If your plans support all aspects of health, you’ll gain a workforce that’s more focused, engaged and productive. We’ve seen great payback from well-crafted plans that encourage weight loss, identify prediabetes, and improve stress-coping abilities. That’s vital to prevent chronic diseases that drive employer healthcare bills ever-higher and lower Hoosiers’ quality of life.
Through wellness programs, population health, and tools like telehealth and onsite clinics, employers can go beyond treating symptoms and look toward prevention for the physical and mental sides of the healthcare equation.
Julie Kissee, LCSW, Administrative Director
Franciscan Health Employee Assistance Program
Poor mental health is one of the biggest issues in the workplace today with 19.95 percent of Indiana adults experiencing a mental health disorder and 85 percent of that population going untreated. This impacts employees and employers through turnover, absences, decreased motivation and lost productivity.
Good mental health is vital to business performance. Happy, well-cared for employees are more engaged, motivated and loyal. One factor why mental health has become such an issue in the workplace is that many cases go unrecognized until they become severe. Identifying problems can be difficult. Here are some common signs of an employee struggling with mental health at work:
Sensitivity to criticism
Loss of confidence
Increase in mistakes
Problems making decisions
Sudden drop in work performance
Acting out of character
Increase in common illnesses
Changes in weight loss or gain.
Employers can encourage good mental health by:
Making it safe to talk about employee mental health needs.
Providing training to help recognize the early signs of mental health conditions
Addressing symptoms early, preventing development into something more serious.
Providing services and resources to employees that may need professional support.
Shawn McCoy, CEO
Deaconess Health System
The health issue causing the most harm to Hoosiers, medically and financially, is tobacco use.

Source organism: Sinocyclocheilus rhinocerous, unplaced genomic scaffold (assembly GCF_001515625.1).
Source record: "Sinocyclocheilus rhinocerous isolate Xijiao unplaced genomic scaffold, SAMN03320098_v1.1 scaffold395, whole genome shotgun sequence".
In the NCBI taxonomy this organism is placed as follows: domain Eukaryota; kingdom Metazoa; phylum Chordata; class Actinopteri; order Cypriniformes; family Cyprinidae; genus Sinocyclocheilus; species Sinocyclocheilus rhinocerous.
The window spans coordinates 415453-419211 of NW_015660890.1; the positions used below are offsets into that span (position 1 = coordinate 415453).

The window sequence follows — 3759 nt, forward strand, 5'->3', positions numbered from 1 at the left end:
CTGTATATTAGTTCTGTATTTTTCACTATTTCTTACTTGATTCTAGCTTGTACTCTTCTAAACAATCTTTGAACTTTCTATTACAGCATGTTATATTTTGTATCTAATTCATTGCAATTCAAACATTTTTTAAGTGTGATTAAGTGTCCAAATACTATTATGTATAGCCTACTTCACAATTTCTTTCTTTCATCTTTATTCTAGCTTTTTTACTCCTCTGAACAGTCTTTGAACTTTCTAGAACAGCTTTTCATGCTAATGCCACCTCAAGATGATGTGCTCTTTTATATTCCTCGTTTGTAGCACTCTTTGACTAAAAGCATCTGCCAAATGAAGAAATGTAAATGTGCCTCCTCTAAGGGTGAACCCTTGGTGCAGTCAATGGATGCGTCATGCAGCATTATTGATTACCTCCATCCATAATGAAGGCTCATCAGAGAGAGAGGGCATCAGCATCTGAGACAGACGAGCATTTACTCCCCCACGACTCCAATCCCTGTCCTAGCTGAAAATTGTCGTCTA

In Indiana, the direct cost of health care attributable to smoking was estimated to be $3.3 billion in 2017. Hospitals and health systems across the state see the ill effects of tobacco use each day. These patients visit the doctor’s office, hospital, or emergency room to address complications of chronic obstructive pulmonary disease (COPD), heart disease, congestive heart failure (CHF), or lung cancer – all health problems caused or worsened by tobacco use.
To cover expenditures for tobacco-related diseases, residents of Indiana pay an additional $1,125 per household in state and federal taxes.
Consequences for employers go beyond increased health insurance costs as employees who smoke are absent from work more frequently than those who don’t smoke. That level of absenteeism can negatively impact a company’s bottom line.
What can employers do to address this health issue? In short, they can support raising the Indiana cigarette tax by $2 per pack and provide employee benefits that include coverage for smoking cessation programs.
A healthy workforce is a more productive workforce. Use the power of your company to flip the script on tobacco use in Indiana.
Ed Romero, Vice President, CFO
A top health issue that employers should be concerned about is employee health care cost. The cost of health insurance has risen by 50 percent in the last decade. Employers are increasingly buying their services direct through self-funded plans where they create their own benefits, pay health claims directly or through a third-party administrator (TPA), and purchase stop-loss insurance to limit liability. Many large employers opt to go with a self-funded plan. While large employers dominate the self-insurance space, approximately 14 percent of businesses with fewer than 20 workers are in a self-funded plan. The average cost of insurance for employers is over $6,000 per year with a deductible to match.
The bottom line is that even if employers pay half of the premium for employees, neither the employer nor employee can afford to pay a high percentage for coverage. Employers have relentless pressure to identify cost savings, while simultaneously finding ways to attract and retain talent. As a result of these industry pressures, high-performing health care organizations need to engage in innovative strategies and partner with strategic advisors.
Recommendations that could assist with employee health care costs are changing to the preferred tier 1 medical treatment plan with a lower deductible versus out-of-network providers that should cost more. Also, adding inpatient admission copay in non-tier 1 plans could assist in direction to lower costs. In addition, adding a spousal surcharge when having a likewise employer-funded plan, and a smoker surcharge. For Rx plans, opting to a mail order for maintenance drugs can also help service an employee’s needs while maintaining lower pharmaceutical costs.
Mark Savage, Director of Operations, Occupational Health
Community Healthcare System
Today, Americans are working longer contributing to a rise in the median age of the workforce. Workers also are more sedentary than previous generations. As a result, work-related musculoskeletal disorders (MSDs) currently make up the largest job-related injury category (30 percent of all injuries), according to the Occupational Health and Safety Administration (OSHA). Employers are paying approximately $20 billion in workers’ compensation costs for MSDs annually.